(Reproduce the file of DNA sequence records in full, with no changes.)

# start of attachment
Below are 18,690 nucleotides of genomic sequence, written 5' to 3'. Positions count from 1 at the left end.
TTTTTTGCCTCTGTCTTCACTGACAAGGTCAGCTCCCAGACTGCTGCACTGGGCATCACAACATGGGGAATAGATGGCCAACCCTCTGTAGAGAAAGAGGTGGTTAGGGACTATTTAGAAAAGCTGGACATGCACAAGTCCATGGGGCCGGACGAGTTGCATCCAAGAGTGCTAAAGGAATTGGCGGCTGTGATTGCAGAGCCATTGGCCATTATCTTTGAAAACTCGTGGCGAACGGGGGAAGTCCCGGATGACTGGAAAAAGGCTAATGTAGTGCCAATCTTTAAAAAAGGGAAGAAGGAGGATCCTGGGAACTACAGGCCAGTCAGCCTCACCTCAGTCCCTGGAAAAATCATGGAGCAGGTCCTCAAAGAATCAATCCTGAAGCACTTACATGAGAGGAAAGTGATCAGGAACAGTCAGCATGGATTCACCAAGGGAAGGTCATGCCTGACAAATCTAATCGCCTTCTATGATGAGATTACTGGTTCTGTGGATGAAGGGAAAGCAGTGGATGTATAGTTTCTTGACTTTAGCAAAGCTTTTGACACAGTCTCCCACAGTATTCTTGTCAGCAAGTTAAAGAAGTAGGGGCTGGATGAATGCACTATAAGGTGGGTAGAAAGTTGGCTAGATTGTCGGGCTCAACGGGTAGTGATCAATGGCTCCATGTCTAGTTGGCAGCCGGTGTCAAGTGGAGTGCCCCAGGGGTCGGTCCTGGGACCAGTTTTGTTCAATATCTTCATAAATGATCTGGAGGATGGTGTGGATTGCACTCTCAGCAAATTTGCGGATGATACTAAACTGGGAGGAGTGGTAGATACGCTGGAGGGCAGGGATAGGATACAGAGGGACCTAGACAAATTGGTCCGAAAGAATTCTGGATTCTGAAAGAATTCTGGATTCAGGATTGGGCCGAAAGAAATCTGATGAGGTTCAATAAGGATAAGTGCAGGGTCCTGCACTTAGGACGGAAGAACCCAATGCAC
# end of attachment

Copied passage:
Below are 18,690 nucleotides of genomic sequence, written 5' to 3'. Positions count from 1 at the left end.
TTTTTTGCCTCTGTCTTCACTGACAAGGTCAGCTCCCAGACTGCTGCACTGGGCATCACAACATGGGGAATAGATGGCCAACCCTCTGTAGAGAAAGAGGTGGTTAGGGACTATTTAGAAAAGCTGGACATGCACAAGTCCATGGGGCCGGACGAGTTGCATCCAAGAGTGCTAAAGGAATTGGCGGCTGTGATTGCAGAGCCATTGGCCATTATCTTTGAAAACTCGTGGCGAACGGGGGAAGTCCCGGATGACTGGAAAAAGGCTAATGTAGTGCCAATCTTTAAAAAAGGGAAGAAGGAGGATCCTGGGAACTACAGGCCAGTCAGCCTCACCTCAGTCCCTGGAAAAATCATGGAGCAGGTCCTCAAAGAATCAATCCTGAAGCACTTACATGAGAGGAAAGTGATCAGGAACAGTCAGCATGGATTCACCAAGGGAAGGTCATGCCTGACAAATCTAATCGCCTTCTATGATGAGATTACTGGTTCTGTGGATGAAGGGAAAGCAGTGGATGTATAGTTTCTTGACTTTAGCAAAGCTTTTGACACAGTCTCCCACAGTATTCTTGTCAGCAAGTTAAAGAAGTAGGGGCTGGATGAATGCACTATAAGGTGGGTAGAAAGTTGGCTAGATTGTCGGGCTCAACGGGTAGTGATCAATGGCTCCATGTCTAGTTGGCAGCCGGTGTCAAGTGGAGTGCCCCAGGGGTCGGTCCTGGGACCAGTTTTGTTCAATATCTTCATAAATGATCTGGAGGATGGTGTGGATTGCACTCTCAGCAAATTTGCGGATGATACTAAACTGGGAGGAGTGGTAGATACGCTGGAGGGCAGGGATAGGATACAGAGGGACCTAGACAAATTGGTCCGAAAGAATTCTGGATTCTGAAAGAATTCTGGATTCAGGATTGGGCCGAAAGAAATCTGATGAGGTTCAATAAGGATAAGTGCAGGGTCCTGCACTTAGGACGGAAGAACCCAATGCAC